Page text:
In the ergonomic category, the Stillpoints Component Stand provided a stable platform for the CAT, which did not roll when touched. This steadiness allowed for an almost no-brain approach to using the preamplifier, quite different from the gentle Zen-like approach needed with the Rollerblocks which allowed the preamplifier to sway when pushed. If you are a clumsy, ham-fisted kind of guy who is more at home with a Makita than a hand tool, I might suggest the Stillpoints Component Stand. Also, the Stillpoints Component Stand raises the component 3.75-inch above the shelf, not including the additional 0.25-inch if Rollerblock ceramic tiles are used. You may or may not have the necessary headroom for it in your current set-up.

Aesthetically, there is good news and there is bad news. And it is the same news. The Component Stand is an intriguing and beautiful piece of equipment, in and of itself, but by raising the component 4 inches, it is also quite visible. There were times I enjoyed looking at it from my listening chair, and there were also times when I thought it looked rather awkward in the total picture of my rig. Perhaps if the components next to it were also on stands, this would not have been an issue. Of course, this would not be such an issue if it is used as an amplifier stand on the floor, or under a component in a vertical array. Your choice of silver or black finish might also make a difference in your particular application. Additional arms are also available to convert the stand from three to four or five legs. These aesthetic and ergonomic considerations primarily affect the pride of ownership, but also the spouse acceptance factor to a degree.

 

The Listening

So what happens to the music? There was something about the Stillpoints Component Stand that didn't make sense to me. I've noticed over the years that the closer to the signal path that a vibration-absorbing device is used, the more effective it seems to be. Hal-O Tube dampers work directly on tubes. Stillpoints and Rollerblocks worked very well when placed directly in contact with the bottom of a component. Vibration absorbing shelves worked well when the feet of components were placed on them, but worked even better when Stillpoints or Rollerblocks coupled the chassis of the component to the shelf. How does adding what appears to be an inert rack between the component and the Stillpoints, or shelf, improve the sound?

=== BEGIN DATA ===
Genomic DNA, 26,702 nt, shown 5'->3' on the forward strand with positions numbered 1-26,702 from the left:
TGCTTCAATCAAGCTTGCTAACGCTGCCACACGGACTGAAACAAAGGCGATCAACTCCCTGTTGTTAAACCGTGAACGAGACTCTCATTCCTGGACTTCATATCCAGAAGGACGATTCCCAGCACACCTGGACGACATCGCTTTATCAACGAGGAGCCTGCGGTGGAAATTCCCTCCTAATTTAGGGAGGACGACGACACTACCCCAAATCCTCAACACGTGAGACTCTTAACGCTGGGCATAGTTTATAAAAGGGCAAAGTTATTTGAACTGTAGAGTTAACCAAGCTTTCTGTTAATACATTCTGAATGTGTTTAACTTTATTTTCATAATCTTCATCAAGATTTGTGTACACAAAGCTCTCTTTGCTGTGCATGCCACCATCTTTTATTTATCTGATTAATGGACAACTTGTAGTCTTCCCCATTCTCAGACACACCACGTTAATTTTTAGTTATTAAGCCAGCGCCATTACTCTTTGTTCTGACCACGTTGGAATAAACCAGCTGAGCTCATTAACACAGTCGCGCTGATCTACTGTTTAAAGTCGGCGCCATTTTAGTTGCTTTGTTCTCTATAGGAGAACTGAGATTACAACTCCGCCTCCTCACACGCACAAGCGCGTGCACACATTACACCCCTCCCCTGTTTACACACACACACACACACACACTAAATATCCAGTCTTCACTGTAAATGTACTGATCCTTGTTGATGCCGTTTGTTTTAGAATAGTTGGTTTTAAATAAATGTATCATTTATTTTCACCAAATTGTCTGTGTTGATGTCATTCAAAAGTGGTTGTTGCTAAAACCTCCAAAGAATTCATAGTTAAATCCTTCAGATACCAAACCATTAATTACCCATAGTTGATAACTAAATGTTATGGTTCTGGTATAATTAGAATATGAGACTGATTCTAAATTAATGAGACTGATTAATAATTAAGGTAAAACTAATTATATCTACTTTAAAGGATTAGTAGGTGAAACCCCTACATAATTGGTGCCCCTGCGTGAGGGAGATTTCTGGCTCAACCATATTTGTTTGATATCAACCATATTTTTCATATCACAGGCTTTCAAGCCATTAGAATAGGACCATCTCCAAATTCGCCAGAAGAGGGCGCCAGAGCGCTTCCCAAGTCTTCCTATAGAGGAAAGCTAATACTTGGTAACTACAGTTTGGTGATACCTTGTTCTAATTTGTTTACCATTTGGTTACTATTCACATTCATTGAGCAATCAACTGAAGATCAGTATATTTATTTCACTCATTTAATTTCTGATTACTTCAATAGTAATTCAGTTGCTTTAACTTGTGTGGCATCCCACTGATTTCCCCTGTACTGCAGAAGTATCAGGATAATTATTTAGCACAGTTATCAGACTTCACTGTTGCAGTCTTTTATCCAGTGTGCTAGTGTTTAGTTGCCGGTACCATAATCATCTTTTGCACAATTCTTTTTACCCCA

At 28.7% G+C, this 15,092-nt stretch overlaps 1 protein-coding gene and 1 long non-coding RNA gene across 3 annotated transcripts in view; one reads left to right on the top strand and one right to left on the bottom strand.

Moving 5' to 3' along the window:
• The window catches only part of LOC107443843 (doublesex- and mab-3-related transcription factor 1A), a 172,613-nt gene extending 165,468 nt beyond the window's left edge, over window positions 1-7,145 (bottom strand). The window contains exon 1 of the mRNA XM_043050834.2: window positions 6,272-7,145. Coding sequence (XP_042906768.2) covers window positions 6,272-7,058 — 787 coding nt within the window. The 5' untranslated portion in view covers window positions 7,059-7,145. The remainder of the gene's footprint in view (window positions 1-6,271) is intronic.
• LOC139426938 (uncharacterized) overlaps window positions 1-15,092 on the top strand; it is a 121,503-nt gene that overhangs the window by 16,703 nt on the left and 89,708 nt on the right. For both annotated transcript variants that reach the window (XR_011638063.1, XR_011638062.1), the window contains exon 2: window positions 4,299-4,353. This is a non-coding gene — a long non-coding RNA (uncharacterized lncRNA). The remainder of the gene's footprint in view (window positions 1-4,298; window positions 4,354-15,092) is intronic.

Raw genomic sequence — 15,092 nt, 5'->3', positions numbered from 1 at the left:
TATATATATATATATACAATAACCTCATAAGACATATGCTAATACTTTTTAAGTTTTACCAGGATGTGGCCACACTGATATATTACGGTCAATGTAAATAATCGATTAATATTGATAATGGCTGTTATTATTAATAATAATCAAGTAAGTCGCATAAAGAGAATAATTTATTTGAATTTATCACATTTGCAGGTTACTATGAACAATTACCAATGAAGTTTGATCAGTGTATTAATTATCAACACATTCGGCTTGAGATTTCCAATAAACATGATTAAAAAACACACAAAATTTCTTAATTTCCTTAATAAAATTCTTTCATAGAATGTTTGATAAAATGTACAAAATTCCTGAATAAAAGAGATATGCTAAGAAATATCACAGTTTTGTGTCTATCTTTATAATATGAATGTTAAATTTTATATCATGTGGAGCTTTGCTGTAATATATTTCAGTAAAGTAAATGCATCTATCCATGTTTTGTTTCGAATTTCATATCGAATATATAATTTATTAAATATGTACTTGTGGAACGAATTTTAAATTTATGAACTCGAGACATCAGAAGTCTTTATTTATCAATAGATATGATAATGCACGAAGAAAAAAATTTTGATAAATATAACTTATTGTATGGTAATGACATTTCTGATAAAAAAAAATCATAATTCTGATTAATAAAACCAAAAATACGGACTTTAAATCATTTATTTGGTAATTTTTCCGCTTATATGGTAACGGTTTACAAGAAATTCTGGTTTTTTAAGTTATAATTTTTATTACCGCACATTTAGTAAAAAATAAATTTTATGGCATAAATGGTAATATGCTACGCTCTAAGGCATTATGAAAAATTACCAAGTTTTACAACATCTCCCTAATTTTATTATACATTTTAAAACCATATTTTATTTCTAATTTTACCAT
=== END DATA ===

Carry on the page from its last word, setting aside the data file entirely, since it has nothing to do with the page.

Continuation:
I started out listening to electric blues guitarist Buddy Guy with the CAT preamplifier on the component stand with the Stillpoints at the bottom of each arm and the ceramic ball resting on a small ceramic tile. The music was very close in quality to my reference level. I then took the Stillpoints off the component stand, placing the slightly rounded points of the threaded rods directly onto the ceramic tiles. The music seemed to loose very little, if any, focus. It became a little more liquid, possibly indicating a slight loss of focus, and the soundstage dropped a few inches further back behind the plane of the loudspeakers. But it was not much different. Removing the tiles from beneath the points of the component stand resulted in a noticeable loss of focus far in excess of the $0.50 cost of the three tiles.

Removing the Stillpoints Component Stand completely and placing the preamplifier on the naked wood shelf, the music still sounded great, but the positions of the musicians in the soundstage became a lot less precise and the soundstage contracted in size, being confined to the space between the loudspeakers. Adding just the tiles beneath the feet of the CAT helped a lot with improved focus and the positioning of the musicians, but the soundstage remained confined between the loudspeakers.

Adding the Stillpoints Delrin cups with Risers (not the Component Stand), with the point down on the ceramic tiles, increased the resolution, improved the spatial relationships of the musicians within the soundstage, and improved the soundstage size in all three dimensions -- width, depth and height. It also brought the singer's microphone closer to the listening position.

Swapping out the Stillpoints Delrin cups for the Stillpoint Component Stand, with the points on tiles, the sound was just about identical -- only slightly less focused, and a little more liquid. I am really splitting hairs with this description, and I'm doing so in the context of a very high resolution system. Adding the Stillpoints cones to the feet of the component stand once again, brought a little more refinement to the music, but I would be hard pressed to identify the combination of Component Stand and Stillpoints cone in a double blind test.

Removing the Component Stand and returning to my reference with the CAT, (the Symposium Rollerblock Series 2+ with the ball up and tiles between the ball and the bottom of the CAT and beneath the Rollerblock itself), the music was very slightly more liquid, very slightly more focused, and very slightly more transparent. The notes were sustained a little longer with the Rollerblocks, and there was slightly better timbre. Could I tell the difference in a double blind test? Probably not with consistency. Would I notice the difference if they were secretly swapped without my knowing it -- and I was unable to see the difference? Probably not.

 

Check, Double Check

Thinking I might possibly be missing some major improvement, I placed the stand under one of my Mahi monoblocks and pulled out my monaural Vox recording of Horenstein conducting Mahler's Symphony No. 1 (Vox CDX2 5508) By panning left and right, I could directly compare the effect of the bare stand (without Stillpoints) with the new Stillpoints themselves. At first, the new Stillpoints Delrin cups seemed to outperform the new stand. I then realized the Stillpoints were on ceramic tiles, while the stand was merely on top of the 2-inches thick architectural slate that I use as a solid base layer above the carpeted floor. Adding the small ceramic tiles under the points of the stand brought the performance up to par with the Stillpoints Delrin cups -- an amazing feat for a $0.50 tweak! Additional listening found no major difference differences that couldn't be attributed to the offset of the loudspeakers in the room, or the Christmas tree that stood to the left of the listening chair.

 

Paul, What's Up?